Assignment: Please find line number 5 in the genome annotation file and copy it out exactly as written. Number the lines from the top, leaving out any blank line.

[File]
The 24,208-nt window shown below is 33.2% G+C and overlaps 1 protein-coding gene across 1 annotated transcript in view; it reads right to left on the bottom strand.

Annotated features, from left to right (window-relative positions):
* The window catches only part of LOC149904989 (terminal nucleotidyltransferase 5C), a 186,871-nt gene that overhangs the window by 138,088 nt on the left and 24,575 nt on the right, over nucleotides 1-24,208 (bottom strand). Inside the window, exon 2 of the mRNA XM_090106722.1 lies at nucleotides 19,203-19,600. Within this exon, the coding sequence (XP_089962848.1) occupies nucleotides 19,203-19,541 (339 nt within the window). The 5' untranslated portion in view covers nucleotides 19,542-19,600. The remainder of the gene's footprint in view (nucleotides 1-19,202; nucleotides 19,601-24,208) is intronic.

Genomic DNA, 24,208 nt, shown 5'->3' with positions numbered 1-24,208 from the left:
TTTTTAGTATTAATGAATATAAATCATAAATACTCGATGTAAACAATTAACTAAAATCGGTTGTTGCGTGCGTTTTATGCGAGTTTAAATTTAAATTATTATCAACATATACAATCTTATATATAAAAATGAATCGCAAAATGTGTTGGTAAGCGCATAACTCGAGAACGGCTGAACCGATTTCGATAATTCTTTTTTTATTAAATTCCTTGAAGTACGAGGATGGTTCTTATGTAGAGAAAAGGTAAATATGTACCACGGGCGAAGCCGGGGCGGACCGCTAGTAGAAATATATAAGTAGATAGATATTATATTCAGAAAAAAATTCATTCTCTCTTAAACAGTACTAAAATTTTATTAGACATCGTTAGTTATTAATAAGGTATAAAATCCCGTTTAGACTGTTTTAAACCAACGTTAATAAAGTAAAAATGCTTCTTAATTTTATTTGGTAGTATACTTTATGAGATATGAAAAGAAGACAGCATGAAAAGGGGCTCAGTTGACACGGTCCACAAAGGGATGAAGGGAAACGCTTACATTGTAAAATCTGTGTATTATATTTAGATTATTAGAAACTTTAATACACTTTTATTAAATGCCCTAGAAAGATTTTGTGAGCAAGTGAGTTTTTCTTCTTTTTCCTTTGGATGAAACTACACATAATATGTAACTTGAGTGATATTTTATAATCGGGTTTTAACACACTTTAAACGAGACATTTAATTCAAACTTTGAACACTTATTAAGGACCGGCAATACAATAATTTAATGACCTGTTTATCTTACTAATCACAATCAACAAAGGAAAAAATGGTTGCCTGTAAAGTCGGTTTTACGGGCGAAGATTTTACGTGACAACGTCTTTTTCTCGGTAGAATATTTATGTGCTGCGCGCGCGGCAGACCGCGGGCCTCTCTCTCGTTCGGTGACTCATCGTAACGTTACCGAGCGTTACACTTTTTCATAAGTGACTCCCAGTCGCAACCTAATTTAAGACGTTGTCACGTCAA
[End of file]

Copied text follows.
TTTTTAGTATTAATGAATATAAATCATAAATACTCGATGTAAACAATTAACTAAAATCGGTTGTTGCGTGCGTTTTATGCGAGTTTAAATTTAAATTATTATCAACATATACAATCTTATATATAAAAATGAATCGCAAAATGTGTTGGTAAGCGCATAACTCGAGAACGGCTGAACCGATTTCGATAATTCTTTTTTTATTAAATTCCTTGAAGTACGAGGATGGTTCTTATGTAGAGAAAAGGTAAATATGTACCACGGGCGAAGCCGGGGCGGACCGCTAGTAGAAATATATAAGTAGATAGATATTATATTCAGAAAAAAATTCATTCTCTCTTAAACAGTACTAAAATTTTATTAGACATCGTTAGTTATTAATAAGGTATAAAATCCCGTTTAGACTGTTTTAAACCAACGTTAATAAAGTAAAAATGCTTCTTAATTTTATTTGGTAGTATACTTTATGAGATATGAAAAGAAGACAGCATGAAAAGGGGCTCAGTTGACACGGTCCACAAAGGGATGAAGGGAAACGCTTACATTGTAAAATCTGTGTATTATATTTAGATTATTAGAAACTTTAATACACTTTTATTAAATGCCCTAGAAAGATTTTGTGAGCAAGTGAGTTTTTCTTCTTTTTCCTTTGGATGAAACTACACATAATATGTAACTTGAGTGATATTTTATAATCGGGTTTTAACACACTTTAAACGAGACATTTAATTCAAACTTTGAACACTTATTAAGGACCGGCAATACAATAATTTAATGACCTGTTTATCTTACTAATCACAATCAACAAAGGAAAAAATGGTTGCCTGTAAAGTCGGTTTTACGGGCGAAGATTTTACGTGACAACGTCTTTTTCTCGGTAGAATATTTATGTGCTGCGCGCGCGGCAGACCGCGGGCCTCTCTCTCGTTCGGTGACTCATCGTAACGTTACCGAGCGTTACACTTTTTCATAAGTGACTCCCAGTCGCAACCTAATTTAAGACGTTGTCACGTCAA